May I return the compliment and suggest that the Opposition use one of their Opposition days to explain where they would have found the £50 billion cuts that were factored into their pre-election statements? They never told us where those cuts would come from, and they would have included some £18 billion of cuts to the capital programme. They said that they would tell us after the election where they would find those cuts, and the time is now ripe.

Will the Leader of the House arrange for someone from the Government to come here and tell us why they are afraid of scrutiny of their behaviour in Europe and why they have not set up the European Scrutiny Committee, which was the first Committee set up in the last Parliament by the previous Government? Are they afraid of the Euroscepticism generated on their Benches when they were in pre-election mode, or are they afraid of the ESC, which of course won an inquisitor of the year award when we had a Labour Government and it had a Labour Chair?

I am grateful to the hon. Gentleman for the work that he has done on the ESC. I am aware that documents continue to arrive from Europe that need scrutiny and that, at the moment, there is no ESC. There is no conspiracy along the lines that he suggests. Urgent discussions are taking place along the usual channels, and I hope that it will not be too long before we can establish the ESC. I am sure that whoever chairs it will do a fantastic job.

In the light of the Alston report to the United Nations, a debate on the conventions used in the deployment of advanced military technology would allow us to debate whether international law has to be reformulated as a result of that report. Do the Government believe that drone planes should be used for the targeted extra-judicial killings of suspected terrorists?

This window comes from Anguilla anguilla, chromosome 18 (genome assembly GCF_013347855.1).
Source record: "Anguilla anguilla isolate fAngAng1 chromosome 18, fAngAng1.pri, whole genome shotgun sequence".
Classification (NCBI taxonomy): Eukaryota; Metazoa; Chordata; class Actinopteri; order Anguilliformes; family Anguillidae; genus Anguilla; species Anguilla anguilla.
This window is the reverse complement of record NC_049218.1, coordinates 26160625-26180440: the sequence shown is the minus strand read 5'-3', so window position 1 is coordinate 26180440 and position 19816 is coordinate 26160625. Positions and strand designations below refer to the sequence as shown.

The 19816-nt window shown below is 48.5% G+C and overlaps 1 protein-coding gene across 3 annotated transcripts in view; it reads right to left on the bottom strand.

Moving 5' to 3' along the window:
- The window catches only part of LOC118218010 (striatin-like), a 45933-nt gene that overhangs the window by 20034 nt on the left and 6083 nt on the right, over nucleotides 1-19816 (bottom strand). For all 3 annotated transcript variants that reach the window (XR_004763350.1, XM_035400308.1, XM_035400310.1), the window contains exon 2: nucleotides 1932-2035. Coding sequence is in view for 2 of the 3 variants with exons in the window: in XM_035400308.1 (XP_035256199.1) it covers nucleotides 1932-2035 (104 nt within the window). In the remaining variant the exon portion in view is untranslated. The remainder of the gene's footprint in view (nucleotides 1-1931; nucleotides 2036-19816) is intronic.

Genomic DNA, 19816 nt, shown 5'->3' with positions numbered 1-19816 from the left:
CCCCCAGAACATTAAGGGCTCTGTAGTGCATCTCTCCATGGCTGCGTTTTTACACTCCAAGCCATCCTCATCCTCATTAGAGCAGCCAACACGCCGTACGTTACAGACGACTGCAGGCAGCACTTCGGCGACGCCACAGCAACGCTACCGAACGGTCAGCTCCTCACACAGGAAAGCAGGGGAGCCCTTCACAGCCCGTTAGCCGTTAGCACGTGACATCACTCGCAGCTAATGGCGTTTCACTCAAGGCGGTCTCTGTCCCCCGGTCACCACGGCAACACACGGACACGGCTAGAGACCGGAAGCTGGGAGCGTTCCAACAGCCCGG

The hon. Gentleman raises a serious question. I do not know whether it would be appropriate for him to make that point in the debate on the strategic defence review, but I will certainly pass his concerns on to the Ministry of Defence and ensure that he receives a reply.

Thank you for the introduction, Mr Speaker.

Last night, Europe’s Conservative party leaders and Prime Ministers met for dinner, with the exception of our Prime Minister, because he is in alliance with—as the Deputy Prime Minister puts it—“nutters, anti-Semites...and homophobes”. May we have an early debate on rise of nationalist, populist extremism in eastern Europe, the worries of Jewish communities and the extent to which the Conservative party—not the Liberal Democrats—are giving cover by their alliance with these people?

I am sorry that business questions are ending on that note. The right hon. Gentleman has been pursuing this issue for many months, but there is no substance in the accusations that he has made about our colleagues. I am sure that given more time he could have found a better question to ask on the business.